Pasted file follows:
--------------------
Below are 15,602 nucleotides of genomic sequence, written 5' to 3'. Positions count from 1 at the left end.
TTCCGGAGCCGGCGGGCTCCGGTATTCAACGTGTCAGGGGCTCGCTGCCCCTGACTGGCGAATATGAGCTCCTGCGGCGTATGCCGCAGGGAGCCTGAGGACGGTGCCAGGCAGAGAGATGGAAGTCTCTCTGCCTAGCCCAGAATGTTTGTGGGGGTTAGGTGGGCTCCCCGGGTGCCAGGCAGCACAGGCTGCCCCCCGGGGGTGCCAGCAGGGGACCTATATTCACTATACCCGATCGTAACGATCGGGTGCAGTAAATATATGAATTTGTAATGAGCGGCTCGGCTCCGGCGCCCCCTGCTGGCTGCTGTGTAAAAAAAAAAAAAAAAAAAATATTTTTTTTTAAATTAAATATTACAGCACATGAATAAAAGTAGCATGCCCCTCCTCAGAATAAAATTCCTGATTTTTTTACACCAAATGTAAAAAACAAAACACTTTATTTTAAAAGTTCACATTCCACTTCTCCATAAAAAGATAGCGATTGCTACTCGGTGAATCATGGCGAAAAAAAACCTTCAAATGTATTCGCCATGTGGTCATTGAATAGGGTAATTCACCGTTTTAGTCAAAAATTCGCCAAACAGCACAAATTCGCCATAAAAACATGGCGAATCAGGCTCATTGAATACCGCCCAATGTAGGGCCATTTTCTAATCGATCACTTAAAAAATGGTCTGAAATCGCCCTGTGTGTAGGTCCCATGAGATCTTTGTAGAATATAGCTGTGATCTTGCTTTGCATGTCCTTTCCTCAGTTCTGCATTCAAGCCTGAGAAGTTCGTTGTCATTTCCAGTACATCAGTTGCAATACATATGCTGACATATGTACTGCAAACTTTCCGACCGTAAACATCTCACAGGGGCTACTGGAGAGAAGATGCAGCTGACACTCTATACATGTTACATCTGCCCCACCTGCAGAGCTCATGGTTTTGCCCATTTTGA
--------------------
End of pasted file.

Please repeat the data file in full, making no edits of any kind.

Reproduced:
Below are 15,602 nucleotides of genomic sequence, written 5' to 3'. Positions count from 1 at the left end.
TTCCGGAGCCGGCGGGCTCCGGTATTCAACGTGTCAGGGGCTCGCTGCCCCTGACTGGCGAATATGAGCTCCTGCGGCGTATGCCGCAGGGAGCCTGAGGACGGTGCCAGGCAGAGAGATGGAAGTCTCTCTGCCTAGCCCAGAATGTTTGTGGGGGTTAGGTGGGCTCCCCGGGTGCCAGGCAGCACAGGCTGCCCCCCGGGGGTGCCAGCAGGGGACCTATATTCACTATACCCGATCGTAACGATCGGGTGCAGTAAATATATGAATTTGTAATGAGCGGCTCGGCTCCGGCGCCCCCTGCTGGCTGCTGTGTAAAAAAAAAAAAAAAAAAAATATTTTTTTTTAAATTAAATATTACAGCACATGAATAAAAGTAGCATGCCCCTCCTCAGAATAAAATTCCTGATTTTTTTACACCAAATGTAAAAAACAAAACACTTTATTTTAAAAGTTCACATTCCACTTCTCCATAAAAAGATAGCGATTGCTACTCGGTGAATCATGGCGAAAAAAAACCTTCAAATGTATTCGCCATGTGGTCATTGAATAGGGTAATTCACCGTTTTAGTCAAAAATTCGCCAAACAGCACAAATTCGCCATAAAAACATGGCGAATCAGGCTCATTGAATACCGCCCAATGTAGGGCCATTTTCTAATCGATCACTTAAAAAATGGTCTGAAATCGCCCTGTGTGTAGGTCCCATGAGATCTTTGTAGAATATAGCTGTGATCTTGCTTTGCATGTCCTTTCCTCAGTTCTGCATTCAAGCCTGAGAAGTTCGTTGTCATTTCCAGTACATCAGTTGCAATACATATGCTGACATATGTACTGCAAACTTTCCGACCGTAAACATCTCACAGGGGCTACTGGAGAGAAGATGCAGCTGACACTCTATACATGTTACATCTGCCCCACCTGCAGAGCTCATGGTTTTGCCCATTTTGA